As we previously reported, on September 7, 2016, the New York State Department of Labor (“NYSDOL”) published final regulations on the methods by which employees must be paid, including with respect to direct deposit of wages and payroll debit cards.  These regulations–to be codified in 12 NYCRR Part 192–were scheduled to take effect on March 7, 2017.

On February 16, 2017, the New York State Industrial Board of Appeals (the “IBA”)–an independent agency charged with reviewing the validity and reasonableness of NYSDOL rules, regulations, and orders–revoked the regulations, determining that they were “invalid because they exceed [the NYSDOL’s] rulemaking authority.”

The IBA focused on two provisions in the regulations–(1) the requirement that employers provide access to one or more ATMs that offer withdrawals at no cost to employees, and (2) the prohibition on charging employees certain fees related to the use of a payroll debit card.  The IBA held that rulemaking in these areas was the purview of the State’s Department of Financial Services, which regulates banks and financial institutions, and not the NYSDOL.

Employers should bear in mind that Section 192 of the Labor Law continues to govern the direct deposit of wages in New York.  That section prohibits an employer, without the advance written consent of an employee, from directly depositing the employee’s wages in a bank or other financial institution.  (Section 192 does not apply to employees in a bona fide executive, administrative, or professional capacity earning more than 900 per week.)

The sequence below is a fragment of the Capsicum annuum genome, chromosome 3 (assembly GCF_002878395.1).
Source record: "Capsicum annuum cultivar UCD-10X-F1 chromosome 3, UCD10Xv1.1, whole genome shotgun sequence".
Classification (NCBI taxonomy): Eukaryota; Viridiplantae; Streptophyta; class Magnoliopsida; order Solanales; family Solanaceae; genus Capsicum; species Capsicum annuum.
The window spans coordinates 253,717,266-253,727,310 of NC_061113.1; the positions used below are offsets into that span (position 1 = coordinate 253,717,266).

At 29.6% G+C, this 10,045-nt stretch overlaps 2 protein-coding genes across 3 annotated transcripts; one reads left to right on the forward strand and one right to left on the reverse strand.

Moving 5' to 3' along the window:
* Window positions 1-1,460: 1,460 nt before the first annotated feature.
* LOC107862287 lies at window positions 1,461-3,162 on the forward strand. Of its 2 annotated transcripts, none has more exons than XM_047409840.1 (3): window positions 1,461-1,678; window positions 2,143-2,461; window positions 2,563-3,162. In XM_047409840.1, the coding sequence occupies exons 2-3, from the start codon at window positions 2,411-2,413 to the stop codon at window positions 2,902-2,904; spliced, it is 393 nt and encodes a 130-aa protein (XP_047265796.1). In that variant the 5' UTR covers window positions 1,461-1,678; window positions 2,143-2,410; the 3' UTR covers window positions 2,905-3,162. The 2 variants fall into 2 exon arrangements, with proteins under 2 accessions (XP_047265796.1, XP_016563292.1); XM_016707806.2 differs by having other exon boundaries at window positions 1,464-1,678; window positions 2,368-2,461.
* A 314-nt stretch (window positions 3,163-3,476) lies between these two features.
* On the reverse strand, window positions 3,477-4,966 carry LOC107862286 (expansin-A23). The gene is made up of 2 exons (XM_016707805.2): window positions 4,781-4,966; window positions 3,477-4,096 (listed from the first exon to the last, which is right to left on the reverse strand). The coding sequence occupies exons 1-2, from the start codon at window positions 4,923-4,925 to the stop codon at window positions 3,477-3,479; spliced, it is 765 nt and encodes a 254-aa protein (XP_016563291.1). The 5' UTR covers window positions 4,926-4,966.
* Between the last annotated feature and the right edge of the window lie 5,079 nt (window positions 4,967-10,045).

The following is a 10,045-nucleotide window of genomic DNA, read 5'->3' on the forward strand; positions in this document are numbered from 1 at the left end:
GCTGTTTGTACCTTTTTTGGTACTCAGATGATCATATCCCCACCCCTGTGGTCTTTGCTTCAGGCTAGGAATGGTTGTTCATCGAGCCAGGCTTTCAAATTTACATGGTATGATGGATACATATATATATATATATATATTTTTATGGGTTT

In addition, the IBA interprets Section 193 of the Labor Law to prohibit an employer from imposing any charge or fee on an employee as a condition of the employee receiving his or her wages.

The NYSDOL has 60 days to appeal the IBA’s decision to the New York State Supreme Court.  Pending the outcome of any such appeal, the future of the 12 NYCRR Part 192 regulations remains uncertain.